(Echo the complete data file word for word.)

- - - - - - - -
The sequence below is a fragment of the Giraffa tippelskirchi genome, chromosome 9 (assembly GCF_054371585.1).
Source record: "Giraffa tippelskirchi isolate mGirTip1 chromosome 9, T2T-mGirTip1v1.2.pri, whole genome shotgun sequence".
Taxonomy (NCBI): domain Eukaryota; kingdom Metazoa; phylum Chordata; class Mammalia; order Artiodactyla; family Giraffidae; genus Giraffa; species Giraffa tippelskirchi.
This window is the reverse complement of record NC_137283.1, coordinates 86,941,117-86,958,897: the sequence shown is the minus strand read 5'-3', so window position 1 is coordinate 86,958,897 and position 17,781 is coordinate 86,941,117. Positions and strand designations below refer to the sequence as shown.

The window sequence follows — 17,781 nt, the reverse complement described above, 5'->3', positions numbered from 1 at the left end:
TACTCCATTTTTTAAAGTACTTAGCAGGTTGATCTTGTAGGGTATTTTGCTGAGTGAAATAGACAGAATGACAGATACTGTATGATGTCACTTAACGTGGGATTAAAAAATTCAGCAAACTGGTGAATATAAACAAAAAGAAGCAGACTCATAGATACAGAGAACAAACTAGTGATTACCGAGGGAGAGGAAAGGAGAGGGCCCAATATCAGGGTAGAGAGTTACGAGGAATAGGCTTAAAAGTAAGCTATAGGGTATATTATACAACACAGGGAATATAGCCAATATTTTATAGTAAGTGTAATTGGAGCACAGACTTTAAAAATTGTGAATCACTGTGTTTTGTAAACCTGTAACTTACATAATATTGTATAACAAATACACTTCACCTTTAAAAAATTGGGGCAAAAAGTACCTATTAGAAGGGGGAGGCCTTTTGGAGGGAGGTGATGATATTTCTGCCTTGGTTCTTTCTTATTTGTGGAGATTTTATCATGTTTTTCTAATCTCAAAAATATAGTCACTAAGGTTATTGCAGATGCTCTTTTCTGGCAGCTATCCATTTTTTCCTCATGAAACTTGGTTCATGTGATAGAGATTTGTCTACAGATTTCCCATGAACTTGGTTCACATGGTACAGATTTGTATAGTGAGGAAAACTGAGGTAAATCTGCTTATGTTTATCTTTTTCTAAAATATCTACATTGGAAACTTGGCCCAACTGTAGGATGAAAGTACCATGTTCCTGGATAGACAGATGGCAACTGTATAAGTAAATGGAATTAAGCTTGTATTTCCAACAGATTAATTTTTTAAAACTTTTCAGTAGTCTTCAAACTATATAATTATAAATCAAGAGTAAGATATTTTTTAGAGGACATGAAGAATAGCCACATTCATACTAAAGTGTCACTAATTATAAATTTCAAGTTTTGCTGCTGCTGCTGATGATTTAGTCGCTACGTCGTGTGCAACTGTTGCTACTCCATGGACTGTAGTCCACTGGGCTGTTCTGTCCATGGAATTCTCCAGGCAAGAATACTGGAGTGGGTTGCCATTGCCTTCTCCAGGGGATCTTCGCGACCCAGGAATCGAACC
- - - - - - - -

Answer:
The sequence below is a fragment of the Giraffa tippelskirchi genome, chromosome 9 (assembly GCF_054371585.1).
Source record: "Giraffa tippelskirchi isolate mGirTip1 chromosome 9, T2T-mGirTip1v1.2.pri, whole genome shotgun sequence".
Taxonomy (NCBI): domain Eukaryota; kingdom Metazoa; phylum Chordata; class Mammalia; order Artiodactyla; family Giraffidae; genus Giraffa; species Giraffa tippelskirchi.
This window is the reverse complement of record NC_137283.1, coordinates 86,941,117-86,958,897: the sequence shown is the minus strand read 5'-3', so window position 1 is coordinate 86,958,897 and position 17,781 is coordinate 86,941,117. Positions and strand designations below refer to the sequence as shown.

The window sequence follows — 17,781 nt, the reverse complement described above, 5'->3', positions numbered from 1 at the left end:
TACTCCATTTTTTAAAGTACTTAGCAGGTTGATCTTGTAGGGTATTTTGCTGAGTGAAATAGACAGAATGACAGATACTGTATGATGTCACTTAACGTGGGATTAAAAAATTCAGCAAACTGGTGAATATAAACAAAAAGAAGCAGACTCATAGATACAGAGAACAAACTAGTGATTACCGAGGGAGAGGAAAGGAGAGGGCCCAATATCAGGGTAGAGAGTTACGAGGAATAGGCTTAAAAGTAAGCTATAGGGTATATTATACAACACAGGGAATATAGCCAATATTTTATAGTAAGTGTAATTGGAGCACAGACTTTAAAAATTGTGAATCACTGTGTTTTGTAAACCTGTAACTTACATAATATTGTATAACAAATACACTTCACCTTTAAAAAATTGGGGCAAAAAGTACCTATTAGAAGGGGGAGGCCTTTTGGAGGGAGGTGATGATATTTCTGCCTTGGTTCTTTCTTATTTGTGGAGATTTTATCATGTTTTTCTAATCTCAAAAATATAGTCACTAAGGTTATTGCAGATGCTCTTTTCTGGCAGCTATCCATTTTTTCCTCATGAAACTTGGTTCATGTGATAGAGATTTGTCTACAGATTTCCCATGAACTTGGTTCACATGGTACAGATTTGTATAGTGAGGAAAACTGAGGTAAATCTGCTTATGTTTATCTTTTTCTAAAATATCTACATTGGAAACTTGGCCCAACTGTAGGATGAAAGTACCATGTTCCTGGATAGACAGATGGCAACTGTATAAGTAAATGGAATTAAGCTTGTATTTCCAACAGATTAATTTTTTAAAACTTTTCAGTAGTCTTCAAACTATATAATTATAAATCAAGAGTAAGATATTTTTTAGAGGACATGAAGAATAGCCACATTCATACTAAAGTGTCACTAATTATAAATTTCAAGTTTTGCTGCTGCTGCTGATGATTTAGTCGCTACGTCGTGTGCAACTGTTGCTACTCCATGGACTGTAGTCCACTGGGCTGTTCTGTCCATGGAATTCTCCAGGCAAGAATACTGGAGTGGGTTGCCATTGCCTTCTCCAGGGGATCTTCGCGACCCAGGAATCGAACC